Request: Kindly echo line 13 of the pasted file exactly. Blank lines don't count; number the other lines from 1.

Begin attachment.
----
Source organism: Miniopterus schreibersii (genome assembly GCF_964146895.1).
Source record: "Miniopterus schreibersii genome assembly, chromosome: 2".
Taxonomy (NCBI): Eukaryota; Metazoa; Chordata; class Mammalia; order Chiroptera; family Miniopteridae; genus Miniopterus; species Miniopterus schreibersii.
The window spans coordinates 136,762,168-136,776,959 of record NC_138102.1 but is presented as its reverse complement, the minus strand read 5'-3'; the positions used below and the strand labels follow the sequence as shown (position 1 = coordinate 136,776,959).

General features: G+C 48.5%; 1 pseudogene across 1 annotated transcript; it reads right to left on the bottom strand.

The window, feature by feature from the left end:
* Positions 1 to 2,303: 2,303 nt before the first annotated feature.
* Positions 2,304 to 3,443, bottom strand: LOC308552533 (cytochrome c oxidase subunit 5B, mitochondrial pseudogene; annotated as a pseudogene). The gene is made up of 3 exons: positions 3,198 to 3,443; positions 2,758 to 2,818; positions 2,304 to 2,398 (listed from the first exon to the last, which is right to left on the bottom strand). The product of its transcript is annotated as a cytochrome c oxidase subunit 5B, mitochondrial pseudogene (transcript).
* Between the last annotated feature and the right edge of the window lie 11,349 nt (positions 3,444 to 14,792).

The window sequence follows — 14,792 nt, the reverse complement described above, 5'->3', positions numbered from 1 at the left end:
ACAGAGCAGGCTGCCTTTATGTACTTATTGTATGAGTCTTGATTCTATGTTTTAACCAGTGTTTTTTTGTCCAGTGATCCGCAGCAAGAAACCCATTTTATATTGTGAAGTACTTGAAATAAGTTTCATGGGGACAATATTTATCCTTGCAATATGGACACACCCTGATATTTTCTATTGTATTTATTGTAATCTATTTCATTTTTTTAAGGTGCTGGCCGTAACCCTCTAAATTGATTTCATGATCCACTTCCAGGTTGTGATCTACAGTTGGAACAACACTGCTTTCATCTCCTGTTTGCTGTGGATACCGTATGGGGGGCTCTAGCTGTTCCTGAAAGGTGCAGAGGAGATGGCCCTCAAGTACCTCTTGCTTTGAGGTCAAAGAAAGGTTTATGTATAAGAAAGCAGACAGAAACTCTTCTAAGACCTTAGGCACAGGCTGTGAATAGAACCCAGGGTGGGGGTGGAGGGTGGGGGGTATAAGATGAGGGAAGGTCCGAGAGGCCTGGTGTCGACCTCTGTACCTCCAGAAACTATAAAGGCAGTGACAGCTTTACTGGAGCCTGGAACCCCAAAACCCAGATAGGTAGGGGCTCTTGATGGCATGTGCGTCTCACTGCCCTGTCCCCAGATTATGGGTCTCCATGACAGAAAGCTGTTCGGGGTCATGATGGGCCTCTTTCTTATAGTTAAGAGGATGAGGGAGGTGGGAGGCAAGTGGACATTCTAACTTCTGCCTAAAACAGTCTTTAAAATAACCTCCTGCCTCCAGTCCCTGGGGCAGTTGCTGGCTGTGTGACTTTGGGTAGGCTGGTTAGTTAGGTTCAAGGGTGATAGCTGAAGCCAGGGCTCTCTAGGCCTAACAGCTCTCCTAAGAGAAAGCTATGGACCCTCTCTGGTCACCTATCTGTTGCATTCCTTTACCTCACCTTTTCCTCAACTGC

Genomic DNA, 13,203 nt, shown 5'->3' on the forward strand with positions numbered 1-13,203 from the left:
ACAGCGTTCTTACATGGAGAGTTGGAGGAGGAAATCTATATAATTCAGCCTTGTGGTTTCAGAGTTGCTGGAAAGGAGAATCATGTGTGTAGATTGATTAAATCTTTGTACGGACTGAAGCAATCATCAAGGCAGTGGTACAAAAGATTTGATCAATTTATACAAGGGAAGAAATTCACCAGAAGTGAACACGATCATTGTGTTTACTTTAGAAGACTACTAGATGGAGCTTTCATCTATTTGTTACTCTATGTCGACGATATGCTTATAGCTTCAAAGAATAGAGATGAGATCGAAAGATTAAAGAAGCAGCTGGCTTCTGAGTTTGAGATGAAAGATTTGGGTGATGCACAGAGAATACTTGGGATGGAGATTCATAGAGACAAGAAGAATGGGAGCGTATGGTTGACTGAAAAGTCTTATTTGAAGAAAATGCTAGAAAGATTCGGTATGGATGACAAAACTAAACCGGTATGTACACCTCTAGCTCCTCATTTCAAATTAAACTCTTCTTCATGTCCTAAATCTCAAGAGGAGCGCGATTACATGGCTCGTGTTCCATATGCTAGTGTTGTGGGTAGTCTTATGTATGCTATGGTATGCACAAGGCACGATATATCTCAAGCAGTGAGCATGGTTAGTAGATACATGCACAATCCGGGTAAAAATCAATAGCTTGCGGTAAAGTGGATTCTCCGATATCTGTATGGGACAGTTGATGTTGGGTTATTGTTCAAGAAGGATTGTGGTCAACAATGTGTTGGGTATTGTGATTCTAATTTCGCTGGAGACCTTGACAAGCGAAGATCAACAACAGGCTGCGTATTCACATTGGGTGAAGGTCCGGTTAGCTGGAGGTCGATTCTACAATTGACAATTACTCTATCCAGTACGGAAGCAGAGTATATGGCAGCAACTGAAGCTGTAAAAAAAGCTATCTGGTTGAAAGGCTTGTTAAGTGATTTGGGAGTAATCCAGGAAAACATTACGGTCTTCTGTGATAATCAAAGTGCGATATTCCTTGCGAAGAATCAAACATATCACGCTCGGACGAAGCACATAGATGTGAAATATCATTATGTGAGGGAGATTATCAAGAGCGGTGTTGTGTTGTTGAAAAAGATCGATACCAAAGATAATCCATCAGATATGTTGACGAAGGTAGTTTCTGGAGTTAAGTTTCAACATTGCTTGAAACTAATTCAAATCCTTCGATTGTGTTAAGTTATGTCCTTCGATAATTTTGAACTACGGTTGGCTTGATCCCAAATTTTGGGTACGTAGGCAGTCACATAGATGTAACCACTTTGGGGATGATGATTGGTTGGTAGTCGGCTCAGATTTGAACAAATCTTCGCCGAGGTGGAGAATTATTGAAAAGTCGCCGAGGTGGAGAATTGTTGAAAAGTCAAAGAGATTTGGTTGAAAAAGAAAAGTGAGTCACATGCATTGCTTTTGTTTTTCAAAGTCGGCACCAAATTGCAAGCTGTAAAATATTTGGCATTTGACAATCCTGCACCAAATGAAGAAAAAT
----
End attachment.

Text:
ACAGCGTTCTTACATGGAGAGTTGGAGGAGGAAATCTATATAATTCAGCCTTGTGGTTTCAGAGTTGCTGGAAAGGAGAATCATGTGTGTAGATTGATTAAATCTTTGTACGGACTGAAGCAATCATCAAGGCAGTGGTACAAAAGATTTGATCAATTTATACAAGGGAAGAAATTCACCAGAAGTGAACACGATCATTGTGTTTACTTTAGAAGACTACTAGATGGAGCTTTCATCTATTTGTTACTCTATGTCGACGATATGCTTATAGCTTCAAAGAATAGAGATGAGATCGAAAGATTAAAGAAGCAGCTGGCTTCTGAGTTTGAGATGAAAGATTTGGGTGATGCACAGAGAATACTTGGGATGGAGATTCATAGAGACAAGAAGAATGGGAGCGTATGGTTGACTGAAAAGTCTTATTTGAAGAAAATGCTAGAAAGATTCGGTATGGATGACAAAACTAAACCGGTATGTACACCTCTAGCTCCTCATTTCAAATTAAACTCTTCTTCATGTCCTAAATCTCAAGAGGAGCGCGATTACATGGCTCGTGTTCCATATGCTAGTGTTGTGGGTAGTCTTATGTATGCTATGGTATGCACAAGGCACGATATATCTCAAGCAGTGAGCATGGTTAGTAGATACATGCACAATCCGGGTAAAAATCAATAGCTTGCGGTAAAGTGGATTCTCCGATATCTGTATGGGACAGTTGATGTTGGGTTATTGTTCAAGAAGGATTGTGGTCAACAATGTGTTGGGTATTGTGATTCTAATTTCGCTGGAGACCTTGACAAGCGAAGATCAACAACAGGCTGCGTATTCACATTGGGTGAAGGTCCGGTTAGCTGGAGGTCGATTCTACAATTGACAATTACTCTATCCAGTACGGAAGCAGAGTATATGGCAGCAACTGAAGCTGTAAAAAAAGCTATCTGGTTGAAAGGCTTGTTAAGTGATTTGGGAGTAATCCAGGAAAACATTACGGTCTTCTGTGATAATCAAAGTGCGATATTCCTTGCGAAGAATCAAACATATCACGCTCGGACGAAGCACATAGATGTGAAATATCATTATGTGAGGGAGATTATCAAGAGCGGTGTTGTGTTGTTGAAAAAGATCGATACCAAAGATAATCCATCAGATATGTTGACGAAGGTAGTTTCTGGAGTTAAGTTTCAACATTGCTTGAAACTAATTCAAATCCTTCGATTGTGTTAAGTTATGTCCTTCGATAATTTTGAACTACGGTTGGCTTGATCCCAAATTTTGGGTACGTAGGCAGTCACATAGATGTAACCACTTTGGGGATGATGATTGGTTGGTAGTCGGCTCAGATTTGAACAAATCTTCGCCGAGGTGGAGAATTATTGAAAAGTCGCCGAGGTGGAGAATTGTTGAAAAGTCAAAGAGATTTGGTTGAAAAAGAAAAGTGAGTCACATGCATTGCTTTTGTTTTTCAAAGTCGGCACCAAATTGCAAGCTGTAAAATATTTGGCATTTGACAATCCTGCACCAAATGAAGAAAAAT